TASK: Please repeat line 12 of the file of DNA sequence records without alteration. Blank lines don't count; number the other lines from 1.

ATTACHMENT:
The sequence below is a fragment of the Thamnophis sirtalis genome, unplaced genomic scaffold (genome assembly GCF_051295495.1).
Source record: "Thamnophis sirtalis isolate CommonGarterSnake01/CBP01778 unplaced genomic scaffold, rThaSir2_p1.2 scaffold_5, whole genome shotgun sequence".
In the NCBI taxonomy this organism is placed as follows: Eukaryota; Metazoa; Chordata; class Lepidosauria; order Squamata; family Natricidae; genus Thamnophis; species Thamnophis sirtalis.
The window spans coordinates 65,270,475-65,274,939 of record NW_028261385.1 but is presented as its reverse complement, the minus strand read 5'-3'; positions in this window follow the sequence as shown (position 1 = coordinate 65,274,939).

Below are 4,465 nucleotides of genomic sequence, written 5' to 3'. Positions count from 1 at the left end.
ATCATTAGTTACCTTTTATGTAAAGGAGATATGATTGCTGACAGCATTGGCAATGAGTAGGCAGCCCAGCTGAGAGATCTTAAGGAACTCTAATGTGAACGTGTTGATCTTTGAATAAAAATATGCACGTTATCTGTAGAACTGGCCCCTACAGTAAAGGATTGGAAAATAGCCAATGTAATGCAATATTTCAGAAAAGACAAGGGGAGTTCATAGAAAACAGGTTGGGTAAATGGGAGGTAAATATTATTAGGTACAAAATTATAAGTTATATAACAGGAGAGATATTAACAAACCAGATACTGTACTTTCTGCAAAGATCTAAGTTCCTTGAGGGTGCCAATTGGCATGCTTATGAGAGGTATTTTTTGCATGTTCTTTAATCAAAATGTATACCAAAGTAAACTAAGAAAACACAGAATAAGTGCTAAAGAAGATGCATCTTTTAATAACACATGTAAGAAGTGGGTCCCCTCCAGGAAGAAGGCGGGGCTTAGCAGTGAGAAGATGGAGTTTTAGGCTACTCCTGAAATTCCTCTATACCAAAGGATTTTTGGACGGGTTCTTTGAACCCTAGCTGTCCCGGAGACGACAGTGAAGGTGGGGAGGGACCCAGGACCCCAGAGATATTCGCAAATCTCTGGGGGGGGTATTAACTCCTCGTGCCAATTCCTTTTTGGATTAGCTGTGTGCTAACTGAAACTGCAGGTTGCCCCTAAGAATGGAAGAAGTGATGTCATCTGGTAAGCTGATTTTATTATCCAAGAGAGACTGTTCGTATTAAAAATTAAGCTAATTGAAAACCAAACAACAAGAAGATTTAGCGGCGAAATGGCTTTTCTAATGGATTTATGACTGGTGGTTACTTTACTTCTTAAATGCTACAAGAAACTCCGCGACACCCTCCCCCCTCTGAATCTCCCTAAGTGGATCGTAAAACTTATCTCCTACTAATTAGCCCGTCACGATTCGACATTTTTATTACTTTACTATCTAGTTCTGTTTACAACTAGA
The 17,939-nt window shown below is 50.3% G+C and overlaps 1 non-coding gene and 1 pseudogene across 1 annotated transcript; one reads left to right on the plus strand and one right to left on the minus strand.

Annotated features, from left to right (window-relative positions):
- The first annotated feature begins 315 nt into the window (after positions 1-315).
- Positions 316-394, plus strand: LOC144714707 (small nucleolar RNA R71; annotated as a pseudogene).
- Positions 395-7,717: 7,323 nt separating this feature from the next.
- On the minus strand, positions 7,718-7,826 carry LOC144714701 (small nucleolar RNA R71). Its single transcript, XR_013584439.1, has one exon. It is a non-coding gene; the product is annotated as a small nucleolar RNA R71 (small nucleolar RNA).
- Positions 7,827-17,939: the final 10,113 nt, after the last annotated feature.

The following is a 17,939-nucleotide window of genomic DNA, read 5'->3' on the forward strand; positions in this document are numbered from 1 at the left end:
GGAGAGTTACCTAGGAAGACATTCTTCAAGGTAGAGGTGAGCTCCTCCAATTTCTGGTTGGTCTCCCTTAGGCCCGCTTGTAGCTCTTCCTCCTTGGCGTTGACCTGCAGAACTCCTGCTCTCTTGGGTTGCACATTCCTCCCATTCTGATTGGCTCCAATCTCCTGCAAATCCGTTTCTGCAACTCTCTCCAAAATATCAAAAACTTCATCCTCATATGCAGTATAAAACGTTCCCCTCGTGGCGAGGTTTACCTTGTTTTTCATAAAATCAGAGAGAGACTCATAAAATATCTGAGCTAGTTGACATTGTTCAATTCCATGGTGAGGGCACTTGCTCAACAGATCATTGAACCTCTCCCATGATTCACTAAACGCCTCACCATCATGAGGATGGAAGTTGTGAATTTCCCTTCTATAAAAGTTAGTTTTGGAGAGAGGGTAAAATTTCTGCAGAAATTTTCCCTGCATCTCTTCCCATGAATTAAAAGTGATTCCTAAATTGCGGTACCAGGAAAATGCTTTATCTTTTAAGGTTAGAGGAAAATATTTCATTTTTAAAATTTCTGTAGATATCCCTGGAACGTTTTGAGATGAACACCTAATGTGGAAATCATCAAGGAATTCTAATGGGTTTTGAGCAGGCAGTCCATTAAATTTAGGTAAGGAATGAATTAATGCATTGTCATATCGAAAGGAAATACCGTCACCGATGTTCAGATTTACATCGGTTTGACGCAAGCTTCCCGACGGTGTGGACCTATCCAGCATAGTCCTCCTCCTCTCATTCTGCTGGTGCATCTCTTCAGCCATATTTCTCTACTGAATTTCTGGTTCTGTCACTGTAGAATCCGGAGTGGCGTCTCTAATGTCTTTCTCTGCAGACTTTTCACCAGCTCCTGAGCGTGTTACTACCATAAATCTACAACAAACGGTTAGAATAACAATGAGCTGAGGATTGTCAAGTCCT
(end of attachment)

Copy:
- On the minus strand, positions 7,718-7,826 carry LOC144714701 (small nucleolar RNA R71). Its single transcript, XR_013584439.1, has one exon. It is a non-coding gene; the product is annotated as a small nucleolar RNA R71 (small nucleolar RNA).